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Alzheimer’s Disease, Exercise and Health Insurance

23/09/2014 | By Peter Walker

It has been widely reported by the Daily Mail (1) and the BBC (2) that regular exercise can keep the brain sharp, active, and robust, possibly slowing down or even preventing the onset of Alzheimer’s disease.  Alzheimer’s disease is most common in men and women with prior family history of the disease (3); however, no-one is risk-free.  Those suffering from the disease develop certain characteristics such as memory loss, poor cognitive functioning and physical and mental weakness.   

Researchers from the Institute of Psychiatry, Kings College London (4) have concluded that physical inactivity such as the failure to do either 20 minutes of vigorous activity on 3 or more days, or 30 minutes of moderate activity on 5 or more days, is one of many factors contributing to early development of Alzheimer’s disease.  The good news is that regular exercise, of moderate to high intensity, is reported to help those most vulnerable to the disease, stay healthy.  Many find that when you are physically and mentally active, you tend to feel and look better.  As one researcher put it, “ what is good for your heart is good for your head…..”  With over 20% of UKs population categorised as physically inactive; exercise coupled with other important lifestyle changes may, according to reports, help reduce the prospect of Alzheimer’s disease in at least, you guessed it, 20% of the population.  Now that’s a lot of people!  Whether we like it or not, Alzheimer’s disease is prevalent, but not inevitable. 

Alzheimer’s is known as a chronic condition or long term condition, which are not commonly covered by health insurance. Alzheimer’s society  has found that early diagnosis is one of the most beneficial factors in reducing the early impact of the disease (5), but that in some areas of the country, patients had to wait for 9 months between a referral and an appointment (6)Those covered by health insurance, may well be covered for the early investigations and specialists consultation to secure an early diagnosis, which can otherwise prove difficult as currently only 46% of people with dementia in the UK currently have a diagnosis and thus access to treatment (6) 

So the research and reports  suggest exercise may help reduce our risks of Alzheimer’s, there are many reasons why each and every one of us could benefit from getting out of breath two or three times as week, as per the advice below taken from the NHS Choices guidance (7)  

Why exercise? 

  • Exercise can encourages mobility and thus independence; 
  • It can help ensure a good night’s sleep;  
  • It can reduce depression, anxiety and stress; 
  • Remember to stretch afterwards to ward off muscle stiffness and pain (8) 

What kind of exercise? 

  • Aerobic or cardiovascular exercises such as walking, jogging and swimming can be helpful.  Also included in this list are simple household activities such as gardening, cleaning or even walking the dog!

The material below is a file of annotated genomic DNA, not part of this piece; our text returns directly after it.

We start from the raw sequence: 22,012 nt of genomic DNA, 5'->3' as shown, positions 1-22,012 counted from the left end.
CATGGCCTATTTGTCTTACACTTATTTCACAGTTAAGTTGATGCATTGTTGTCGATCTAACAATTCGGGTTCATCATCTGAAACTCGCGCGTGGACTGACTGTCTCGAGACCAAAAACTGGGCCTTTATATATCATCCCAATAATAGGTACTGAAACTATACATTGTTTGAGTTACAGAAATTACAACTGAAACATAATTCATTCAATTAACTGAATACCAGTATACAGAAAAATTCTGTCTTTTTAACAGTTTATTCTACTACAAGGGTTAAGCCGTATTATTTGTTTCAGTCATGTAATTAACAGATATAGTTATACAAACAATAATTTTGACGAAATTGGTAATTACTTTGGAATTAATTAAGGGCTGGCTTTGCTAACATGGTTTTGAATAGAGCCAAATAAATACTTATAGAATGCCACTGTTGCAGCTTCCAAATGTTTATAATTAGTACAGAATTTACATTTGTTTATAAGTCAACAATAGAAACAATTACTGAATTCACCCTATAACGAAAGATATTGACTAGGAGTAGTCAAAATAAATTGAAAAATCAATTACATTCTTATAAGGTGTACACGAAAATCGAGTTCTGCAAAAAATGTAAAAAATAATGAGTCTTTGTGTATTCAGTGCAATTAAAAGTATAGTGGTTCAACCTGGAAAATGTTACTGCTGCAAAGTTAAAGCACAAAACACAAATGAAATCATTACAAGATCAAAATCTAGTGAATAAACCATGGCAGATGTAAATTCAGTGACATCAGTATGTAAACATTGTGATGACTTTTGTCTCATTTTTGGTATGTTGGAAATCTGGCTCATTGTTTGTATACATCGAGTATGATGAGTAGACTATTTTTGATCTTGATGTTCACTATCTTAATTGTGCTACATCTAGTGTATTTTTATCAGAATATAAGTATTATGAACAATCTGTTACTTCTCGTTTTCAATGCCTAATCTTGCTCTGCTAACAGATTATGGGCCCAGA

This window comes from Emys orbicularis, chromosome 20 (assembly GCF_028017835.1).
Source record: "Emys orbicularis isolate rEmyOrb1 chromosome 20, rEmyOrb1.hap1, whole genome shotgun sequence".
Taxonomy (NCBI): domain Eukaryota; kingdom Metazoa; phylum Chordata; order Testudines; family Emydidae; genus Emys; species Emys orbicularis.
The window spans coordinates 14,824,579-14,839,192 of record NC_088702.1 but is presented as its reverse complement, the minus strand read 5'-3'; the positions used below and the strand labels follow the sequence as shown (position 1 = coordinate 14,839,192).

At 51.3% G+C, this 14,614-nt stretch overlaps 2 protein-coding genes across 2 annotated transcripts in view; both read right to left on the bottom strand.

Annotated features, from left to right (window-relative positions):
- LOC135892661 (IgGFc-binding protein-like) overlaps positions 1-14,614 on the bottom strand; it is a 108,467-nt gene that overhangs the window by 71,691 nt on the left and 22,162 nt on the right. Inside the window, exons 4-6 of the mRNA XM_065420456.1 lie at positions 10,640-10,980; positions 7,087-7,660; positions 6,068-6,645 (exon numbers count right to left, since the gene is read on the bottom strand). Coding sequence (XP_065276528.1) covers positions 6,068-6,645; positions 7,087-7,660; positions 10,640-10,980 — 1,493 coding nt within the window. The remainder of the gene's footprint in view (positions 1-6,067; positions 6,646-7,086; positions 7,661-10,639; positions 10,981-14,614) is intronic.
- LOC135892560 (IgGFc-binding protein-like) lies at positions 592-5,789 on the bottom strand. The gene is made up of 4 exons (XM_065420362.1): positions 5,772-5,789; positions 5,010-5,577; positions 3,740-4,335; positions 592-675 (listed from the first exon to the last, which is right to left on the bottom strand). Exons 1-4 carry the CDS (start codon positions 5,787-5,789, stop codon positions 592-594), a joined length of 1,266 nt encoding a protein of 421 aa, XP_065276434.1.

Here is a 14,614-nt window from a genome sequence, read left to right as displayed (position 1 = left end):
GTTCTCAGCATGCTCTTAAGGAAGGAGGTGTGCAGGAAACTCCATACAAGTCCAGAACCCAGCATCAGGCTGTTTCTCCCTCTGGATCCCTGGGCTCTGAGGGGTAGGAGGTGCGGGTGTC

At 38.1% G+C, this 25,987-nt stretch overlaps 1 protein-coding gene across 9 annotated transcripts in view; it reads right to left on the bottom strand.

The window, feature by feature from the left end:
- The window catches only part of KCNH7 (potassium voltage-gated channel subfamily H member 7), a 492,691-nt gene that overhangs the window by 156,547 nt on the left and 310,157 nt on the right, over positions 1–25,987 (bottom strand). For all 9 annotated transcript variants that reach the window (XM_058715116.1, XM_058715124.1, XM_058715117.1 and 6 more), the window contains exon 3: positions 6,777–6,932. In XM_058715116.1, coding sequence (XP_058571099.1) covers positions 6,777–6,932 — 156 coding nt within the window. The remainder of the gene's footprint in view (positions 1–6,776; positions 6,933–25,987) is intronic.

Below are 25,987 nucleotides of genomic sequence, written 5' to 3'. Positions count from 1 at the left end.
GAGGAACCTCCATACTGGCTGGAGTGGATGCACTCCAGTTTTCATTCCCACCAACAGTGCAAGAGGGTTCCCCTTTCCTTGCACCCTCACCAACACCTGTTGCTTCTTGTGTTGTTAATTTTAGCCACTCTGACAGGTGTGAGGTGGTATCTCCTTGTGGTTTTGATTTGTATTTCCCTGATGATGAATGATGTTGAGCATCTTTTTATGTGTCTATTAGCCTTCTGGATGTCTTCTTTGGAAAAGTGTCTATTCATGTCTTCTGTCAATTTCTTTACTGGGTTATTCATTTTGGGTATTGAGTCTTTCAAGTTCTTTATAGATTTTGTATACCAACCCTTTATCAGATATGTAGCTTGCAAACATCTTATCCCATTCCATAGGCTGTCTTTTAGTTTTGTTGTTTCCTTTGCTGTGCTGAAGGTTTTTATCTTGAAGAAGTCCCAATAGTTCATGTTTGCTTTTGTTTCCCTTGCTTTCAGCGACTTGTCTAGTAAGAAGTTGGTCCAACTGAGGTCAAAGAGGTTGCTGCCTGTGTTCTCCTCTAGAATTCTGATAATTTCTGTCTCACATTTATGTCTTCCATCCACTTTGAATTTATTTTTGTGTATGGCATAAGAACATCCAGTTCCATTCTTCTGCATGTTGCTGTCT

• Building muscle can help improve your mental health too (9) .  So combining cardiovascular exercises with 2-3 strength-training sessions every week can be life changing.  Strength training exercises include light dumbbells, kettle bells and resistance bands.  Keep it engaging and fresh by joining a class or local group.  
  • Older people often enjoy group classes that are calming and relaxing because they promote mental peace and stability.  Activities such as yoga, meditation and tai chi are ideal for those who want to explore balance and coordination exercises. Have you ever tried water aerobics?  
  • Finally, choose exercises that are enjoyable and doable.  Finding a workout buddy and someone to keep you motivated throughout not only helps make exercise less boring  yet also lets you share your results with them as you go 

Before you start any new exercise plan, it is important that you discuss this with your GP to ensure it is safe and appropriate to do so.   

Read more on health insurance here.

Note: This article is provided for informational purposes and does not constitute advice, please refer to your GP.   

1 DAILY MAIL, 2014-last update, Cut Alzheimer's risk by walking: It only takes 20 minutes, 3 times a week . Available:
2 BBC, 2014-last update, One in three Alzheimer's cases preventable, says research. Available:
3 NHS CHOICES, 2014-last update, Exercise may help prevent Alzheimer's disease. Available:
4 NORTON, S., MATTHEWS, F.E., BARNES, D.E., YAFFE, K. and BRAYNE, C., 2014. Potential for primary prevention of Alzheimer's disease: an analysis of population-based data. The Lancet Neurology, 13(8), pp. 788-794
5 SPERLING, R.A., AISEN, P.S., BECKETT, L.A., BENNETT, D.A., CRAFT, S., FAGAN, A.M., IWATSUBO, T., JACK JR, C.R., KAYE, J. and MONTINE, T.J., 2011. Toward defining the preclinical stages of Alzheimer’s disease: Recommendations from the National Institute on Aging-Alzheimer's Association workgroups on diagnostic guidelines for Alzheimer's disease. Alzheimer's & Dementia, 7(3), pp. 280-292
6 ALZHEIMER'S SOCIETY, 2013-last update, Diagnosis and assessment. Available:
7 NHS CHOICES, 2013-last update, Benefits of exercise. Available:
8 SHRIER, I. and GOSSAL, K., 2000. Myths and truths of stretching. Phys Sportsmed, 28(8), pp. 35-46
9 MORGAN, W.P. and GOLDSTON, S.E., 2013. Exercise and mental health. Taylor & Francis.